By Michael Lukens
Nicholas Nyemah, Dominique Casimir, and Daniel Dovev from Arnold & Porter recently won an asylum claim for an LGBT man from Swaziland who faced possible death in his home country. Working with their mentors from CAIR Coalition, the team’s case was one of the first cases before a new immigration judge.
And a compelling case it was. Their client, Virgil* is a 27-year-old man from the Kingdom of Swaziland who had faced persecution (physical, verbal, and emotional abuse from both the community and family) since he was a child. When Virgil officially came out as gay in 2008, however, things immediately got much worse.
That year, as he was waiting for cab, Virgil was dragged into a mob who spat on him and ridiculed him for being gay. Soon thereafter, three men were sent by a local chief to Virgil’s home to beat him and cut him with a knife. When Virgil went to report the incident, the police would not take his case because of his sexual orientation. For the same reasons, a local hospital refused to treat him, requiring him literally to stitch his own wounds.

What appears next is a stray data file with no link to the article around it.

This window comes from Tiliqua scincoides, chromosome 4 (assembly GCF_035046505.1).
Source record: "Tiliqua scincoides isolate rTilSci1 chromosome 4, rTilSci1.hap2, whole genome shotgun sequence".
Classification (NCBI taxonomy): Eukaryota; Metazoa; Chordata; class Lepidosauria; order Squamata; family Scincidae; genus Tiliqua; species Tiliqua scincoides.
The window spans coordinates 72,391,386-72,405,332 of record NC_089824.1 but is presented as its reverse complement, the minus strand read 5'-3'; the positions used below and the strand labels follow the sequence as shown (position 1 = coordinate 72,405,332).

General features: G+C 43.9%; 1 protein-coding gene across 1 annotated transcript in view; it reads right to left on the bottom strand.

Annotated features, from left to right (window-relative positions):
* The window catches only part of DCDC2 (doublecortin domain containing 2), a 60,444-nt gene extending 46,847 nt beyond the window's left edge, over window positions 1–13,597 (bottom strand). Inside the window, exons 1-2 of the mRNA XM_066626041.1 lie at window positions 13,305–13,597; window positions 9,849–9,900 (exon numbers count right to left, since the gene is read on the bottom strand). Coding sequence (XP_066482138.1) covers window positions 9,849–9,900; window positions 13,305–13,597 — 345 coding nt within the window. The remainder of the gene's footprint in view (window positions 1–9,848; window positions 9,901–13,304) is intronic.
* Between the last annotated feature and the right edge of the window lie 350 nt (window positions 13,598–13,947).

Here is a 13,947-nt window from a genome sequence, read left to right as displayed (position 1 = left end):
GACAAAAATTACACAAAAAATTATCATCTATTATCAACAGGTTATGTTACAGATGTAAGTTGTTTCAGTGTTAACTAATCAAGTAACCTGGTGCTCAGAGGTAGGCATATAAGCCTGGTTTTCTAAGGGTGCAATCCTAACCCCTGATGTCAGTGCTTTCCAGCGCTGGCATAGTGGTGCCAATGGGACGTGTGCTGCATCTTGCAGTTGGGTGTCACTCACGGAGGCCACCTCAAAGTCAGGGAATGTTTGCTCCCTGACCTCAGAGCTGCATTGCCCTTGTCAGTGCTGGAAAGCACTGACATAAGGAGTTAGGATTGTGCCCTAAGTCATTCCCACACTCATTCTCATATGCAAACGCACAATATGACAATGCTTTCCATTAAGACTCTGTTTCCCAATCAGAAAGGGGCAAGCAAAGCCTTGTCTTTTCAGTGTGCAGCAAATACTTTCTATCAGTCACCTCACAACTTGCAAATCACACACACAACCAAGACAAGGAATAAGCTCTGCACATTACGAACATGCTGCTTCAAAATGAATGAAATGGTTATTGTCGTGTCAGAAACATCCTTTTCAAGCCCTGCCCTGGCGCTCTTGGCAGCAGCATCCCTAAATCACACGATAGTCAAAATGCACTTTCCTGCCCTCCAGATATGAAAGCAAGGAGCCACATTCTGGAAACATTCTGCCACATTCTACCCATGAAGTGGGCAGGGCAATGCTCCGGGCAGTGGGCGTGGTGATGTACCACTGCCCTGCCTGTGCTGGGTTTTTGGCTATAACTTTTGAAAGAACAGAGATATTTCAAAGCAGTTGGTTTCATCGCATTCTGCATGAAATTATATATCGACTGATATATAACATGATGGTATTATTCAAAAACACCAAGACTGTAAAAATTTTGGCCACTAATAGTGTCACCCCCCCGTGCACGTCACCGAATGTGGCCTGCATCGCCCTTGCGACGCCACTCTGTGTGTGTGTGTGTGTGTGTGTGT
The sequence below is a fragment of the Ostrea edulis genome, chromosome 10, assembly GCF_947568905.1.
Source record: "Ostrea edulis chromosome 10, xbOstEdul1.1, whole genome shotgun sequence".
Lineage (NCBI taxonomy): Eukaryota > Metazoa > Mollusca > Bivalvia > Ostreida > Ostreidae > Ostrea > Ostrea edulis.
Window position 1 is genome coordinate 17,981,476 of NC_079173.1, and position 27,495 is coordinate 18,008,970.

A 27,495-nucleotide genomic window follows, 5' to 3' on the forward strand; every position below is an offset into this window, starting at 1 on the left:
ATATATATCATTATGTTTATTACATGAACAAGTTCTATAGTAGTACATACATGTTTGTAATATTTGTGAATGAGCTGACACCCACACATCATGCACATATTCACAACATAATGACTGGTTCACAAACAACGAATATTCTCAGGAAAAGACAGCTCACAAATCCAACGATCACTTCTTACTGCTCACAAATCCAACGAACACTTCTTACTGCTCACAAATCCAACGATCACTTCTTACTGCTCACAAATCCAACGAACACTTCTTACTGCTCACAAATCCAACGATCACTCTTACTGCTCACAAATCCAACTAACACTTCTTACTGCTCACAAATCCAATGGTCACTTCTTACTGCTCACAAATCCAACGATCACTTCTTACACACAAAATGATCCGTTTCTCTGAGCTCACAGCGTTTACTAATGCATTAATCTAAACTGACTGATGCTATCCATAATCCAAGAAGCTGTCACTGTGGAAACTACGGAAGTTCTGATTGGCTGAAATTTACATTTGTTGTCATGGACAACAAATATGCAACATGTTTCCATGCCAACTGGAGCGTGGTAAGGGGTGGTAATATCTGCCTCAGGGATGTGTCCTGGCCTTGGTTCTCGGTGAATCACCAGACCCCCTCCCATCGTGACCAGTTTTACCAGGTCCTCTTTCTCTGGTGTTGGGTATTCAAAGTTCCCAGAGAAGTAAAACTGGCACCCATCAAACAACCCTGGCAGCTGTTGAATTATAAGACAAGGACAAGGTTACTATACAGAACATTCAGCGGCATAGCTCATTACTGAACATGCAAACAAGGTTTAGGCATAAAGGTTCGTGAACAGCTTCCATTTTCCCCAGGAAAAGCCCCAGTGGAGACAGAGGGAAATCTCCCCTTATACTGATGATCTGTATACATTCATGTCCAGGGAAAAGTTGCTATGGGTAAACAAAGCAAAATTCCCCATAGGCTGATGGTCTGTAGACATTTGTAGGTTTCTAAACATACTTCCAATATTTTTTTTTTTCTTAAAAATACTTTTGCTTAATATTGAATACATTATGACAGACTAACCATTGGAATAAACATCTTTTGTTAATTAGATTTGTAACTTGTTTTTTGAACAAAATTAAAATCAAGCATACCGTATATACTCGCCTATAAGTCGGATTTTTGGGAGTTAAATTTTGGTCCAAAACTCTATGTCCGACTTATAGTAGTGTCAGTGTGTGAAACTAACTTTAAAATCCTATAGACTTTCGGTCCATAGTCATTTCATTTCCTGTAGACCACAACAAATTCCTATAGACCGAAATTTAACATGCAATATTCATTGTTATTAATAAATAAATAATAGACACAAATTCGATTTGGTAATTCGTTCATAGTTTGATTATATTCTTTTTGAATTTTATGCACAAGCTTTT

Fearing for his life and knowing that the Swazi government prosecutes homosexuality and sodomy with imprisonment and eviction from one’s home or community, Virgil fled for the United States where he was promptly locked up in a government detention center. His luck changed, however, when he met his attorneys from Arnold & Porter at the center. The team took several trips to work with Virgil in the jail, taking great pains to recognize his past trauma and calmly walk him through the legal process. Throughout many months, they developed his case and supporting record to prove his claim.
Nicholas, Dominique, and Daniel put together such a strong package of evidence and legal briefing that the government attorneys had little choice but to concede on many of the points in contention. Especially in these intolerant times, only outstanding lawyering can bring achieve such a result. Due to the government’s concessions, the hearing lasted less than 30 minutes, asylum was granted, and Virgil is now safe and free.
Without his team, Virgil would have been deported back to Swaziland to face death or exile. He is incredibly thankful for his attorneys and credits them with saving his life.
Michael Lukens is the Pro Bono Director and Operations Director for CAIR Coalition.